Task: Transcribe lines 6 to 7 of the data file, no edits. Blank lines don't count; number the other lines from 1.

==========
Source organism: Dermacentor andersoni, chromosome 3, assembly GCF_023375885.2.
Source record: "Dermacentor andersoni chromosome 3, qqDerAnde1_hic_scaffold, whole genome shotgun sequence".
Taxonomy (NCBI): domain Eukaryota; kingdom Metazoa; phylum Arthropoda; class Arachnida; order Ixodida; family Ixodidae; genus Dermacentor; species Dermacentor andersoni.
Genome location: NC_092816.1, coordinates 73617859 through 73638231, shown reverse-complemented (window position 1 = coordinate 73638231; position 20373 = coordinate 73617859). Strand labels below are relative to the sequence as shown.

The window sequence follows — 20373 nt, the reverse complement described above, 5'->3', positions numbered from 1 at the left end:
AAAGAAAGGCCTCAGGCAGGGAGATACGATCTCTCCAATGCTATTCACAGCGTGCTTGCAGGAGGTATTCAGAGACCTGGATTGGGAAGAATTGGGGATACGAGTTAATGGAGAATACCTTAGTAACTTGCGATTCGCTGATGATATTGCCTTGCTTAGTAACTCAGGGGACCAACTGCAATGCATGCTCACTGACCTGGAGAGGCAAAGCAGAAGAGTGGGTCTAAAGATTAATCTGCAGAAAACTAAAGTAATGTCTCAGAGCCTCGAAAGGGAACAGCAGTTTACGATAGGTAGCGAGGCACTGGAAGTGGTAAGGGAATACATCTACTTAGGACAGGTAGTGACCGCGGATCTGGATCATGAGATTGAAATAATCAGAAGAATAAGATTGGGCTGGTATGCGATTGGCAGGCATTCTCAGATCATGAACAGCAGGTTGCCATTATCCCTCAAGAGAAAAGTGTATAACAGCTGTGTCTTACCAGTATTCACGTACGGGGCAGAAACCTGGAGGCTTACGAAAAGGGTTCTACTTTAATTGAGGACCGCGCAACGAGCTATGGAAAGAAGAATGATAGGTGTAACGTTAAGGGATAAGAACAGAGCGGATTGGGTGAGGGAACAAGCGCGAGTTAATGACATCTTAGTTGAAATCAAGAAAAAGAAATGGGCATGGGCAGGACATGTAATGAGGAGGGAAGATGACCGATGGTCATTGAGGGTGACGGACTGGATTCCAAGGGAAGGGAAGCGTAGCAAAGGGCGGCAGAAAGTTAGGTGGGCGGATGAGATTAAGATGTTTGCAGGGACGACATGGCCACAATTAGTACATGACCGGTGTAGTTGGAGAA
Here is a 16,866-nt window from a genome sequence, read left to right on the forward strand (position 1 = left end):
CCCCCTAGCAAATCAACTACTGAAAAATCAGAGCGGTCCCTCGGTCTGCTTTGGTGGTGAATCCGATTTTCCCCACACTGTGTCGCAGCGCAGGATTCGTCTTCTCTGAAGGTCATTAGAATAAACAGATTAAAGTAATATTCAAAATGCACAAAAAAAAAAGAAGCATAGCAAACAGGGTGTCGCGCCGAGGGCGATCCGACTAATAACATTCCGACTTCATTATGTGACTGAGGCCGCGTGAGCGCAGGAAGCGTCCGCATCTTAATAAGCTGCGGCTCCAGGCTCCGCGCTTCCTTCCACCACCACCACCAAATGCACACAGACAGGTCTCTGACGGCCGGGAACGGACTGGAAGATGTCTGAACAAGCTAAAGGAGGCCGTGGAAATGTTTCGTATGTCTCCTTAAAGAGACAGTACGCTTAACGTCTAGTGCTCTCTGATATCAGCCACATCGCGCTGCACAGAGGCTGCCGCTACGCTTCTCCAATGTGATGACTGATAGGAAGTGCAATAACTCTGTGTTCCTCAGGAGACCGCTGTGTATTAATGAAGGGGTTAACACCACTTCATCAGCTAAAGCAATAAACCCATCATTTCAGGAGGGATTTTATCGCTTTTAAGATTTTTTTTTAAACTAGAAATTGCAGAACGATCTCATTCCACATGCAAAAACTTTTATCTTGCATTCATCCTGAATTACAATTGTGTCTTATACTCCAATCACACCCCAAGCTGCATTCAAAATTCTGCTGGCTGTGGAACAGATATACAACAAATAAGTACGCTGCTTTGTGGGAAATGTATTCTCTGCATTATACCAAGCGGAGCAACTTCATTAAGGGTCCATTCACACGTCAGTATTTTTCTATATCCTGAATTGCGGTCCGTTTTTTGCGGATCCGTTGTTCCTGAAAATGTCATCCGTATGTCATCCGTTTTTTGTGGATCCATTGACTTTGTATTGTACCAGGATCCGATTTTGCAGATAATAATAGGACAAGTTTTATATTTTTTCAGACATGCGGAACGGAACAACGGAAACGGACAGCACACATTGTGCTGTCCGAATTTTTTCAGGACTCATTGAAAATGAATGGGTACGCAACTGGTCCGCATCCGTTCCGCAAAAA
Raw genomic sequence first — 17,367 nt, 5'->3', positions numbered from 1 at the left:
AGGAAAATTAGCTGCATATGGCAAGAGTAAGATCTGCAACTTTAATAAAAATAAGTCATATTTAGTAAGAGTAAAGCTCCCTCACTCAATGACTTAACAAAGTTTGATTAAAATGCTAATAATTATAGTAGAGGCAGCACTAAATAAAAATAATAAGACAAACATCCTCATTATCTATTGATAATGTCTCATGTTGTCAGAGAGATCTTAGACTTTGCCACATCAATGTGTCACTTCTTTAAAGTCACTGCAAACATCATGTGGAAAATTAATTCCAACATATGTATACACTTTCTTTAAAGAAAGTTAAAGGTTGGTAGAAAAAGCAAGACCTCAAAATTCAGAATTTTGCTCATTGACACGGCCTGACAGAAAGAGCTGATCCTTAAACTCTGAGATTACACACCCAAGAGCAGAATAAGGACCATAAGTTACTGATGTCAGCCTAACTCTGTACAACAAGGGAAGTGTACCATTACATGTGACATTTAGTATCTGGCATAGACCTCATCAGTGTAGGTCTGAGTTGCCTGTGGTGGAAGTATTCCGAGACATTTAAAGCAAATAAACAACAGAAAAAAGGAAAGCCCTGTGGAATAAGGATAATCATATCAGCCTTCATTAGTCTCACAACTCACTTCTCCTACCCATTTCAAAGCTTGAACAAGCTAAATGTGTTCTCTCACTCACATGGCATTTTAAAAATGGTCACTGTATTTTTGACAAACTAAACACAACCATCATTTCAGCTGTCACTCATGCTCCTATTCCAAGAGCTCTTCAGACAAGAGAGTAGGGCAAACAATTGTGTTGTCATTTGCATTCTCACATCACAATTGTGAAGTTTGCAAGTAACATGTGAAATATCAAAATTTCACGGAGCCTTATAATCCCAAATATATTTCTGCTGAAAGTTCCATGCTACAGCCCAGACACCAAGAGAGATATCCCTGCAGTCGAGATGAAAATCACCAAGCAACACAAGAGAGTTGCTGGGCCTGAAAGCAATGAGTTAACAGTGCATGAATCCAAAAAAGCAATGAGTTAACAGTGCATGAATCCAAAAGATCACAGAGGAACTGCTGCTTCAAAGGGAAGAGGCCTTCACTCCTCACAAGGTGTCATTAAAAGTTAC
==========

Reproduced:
AAAGAAAGGCCTCAGGCAGGGAGATACGATCTCTCCAATGCTATTCACAGCGTGCTTGCAGGAGGTATTCAGAGACCTGGATTGGGAAGAATTGGGGATACGAGTTAATGGAGAATACCTTAGTAACTTGCGATTCGCTGATGATATTGCCTTGCTTAGTAACTCAGGGGACCAACTGCAATGCATGCTCACTGACCTGGAGAGGCAAAGCAGAAGAGTGGGTCTAAAGATTAATCTGCAGAAAACTAAAGTAATGTCTCAGAGCCTCGAAAGGGAACAGCAGTTTACGATAGGTAGCGAGGCACTGGAAGTGGTAAGGGAATACATCTACTTAGGACAGGTAGTGACCGCGGATCTGGATCATGAGATTGAAATAATCAGAAGAATAAGATTGGGCTGGTATGCGATTGGCAGGCATTCTCAGATCATGAACAGCAGGTTGCCATTATCCCTCAAGAGAAAAGTGTATAACAGCTGTGTCTTACCAGTATTCACGTACGGGGCAGAAACCTGGAGGCTTACGAAAAGGGTTCTACTTTAATTGAGGACCGCGCAACGAGCTATGGAAAGAAGAATGATAGGTGTAACGTTAAGGGATAAGAACAGAGCGGATTGGGTGAGGGAACAAGCGCGAGTTAATGACATCTTAGTTGAAATCAAGAAAAAGAAATGGGCATGGGCAGGACATGTAATGAGGAGGGAAGATGACCGATGGTCATTGAGGGTGACGGACTGGATTCCAAGGGAAGGGAAGCGTAGCAAAGGGCGGCAGAAAGTTAGGTGGGCGGATGAGATTAAGATGTTTGCAGGGACGACATGGCCACAATTAGTACATGACCGGTGTAGTTGGAGAA
Here is a 16,866-nt window from a genome sequence, read left to right on the forward strand (position 1 = left end):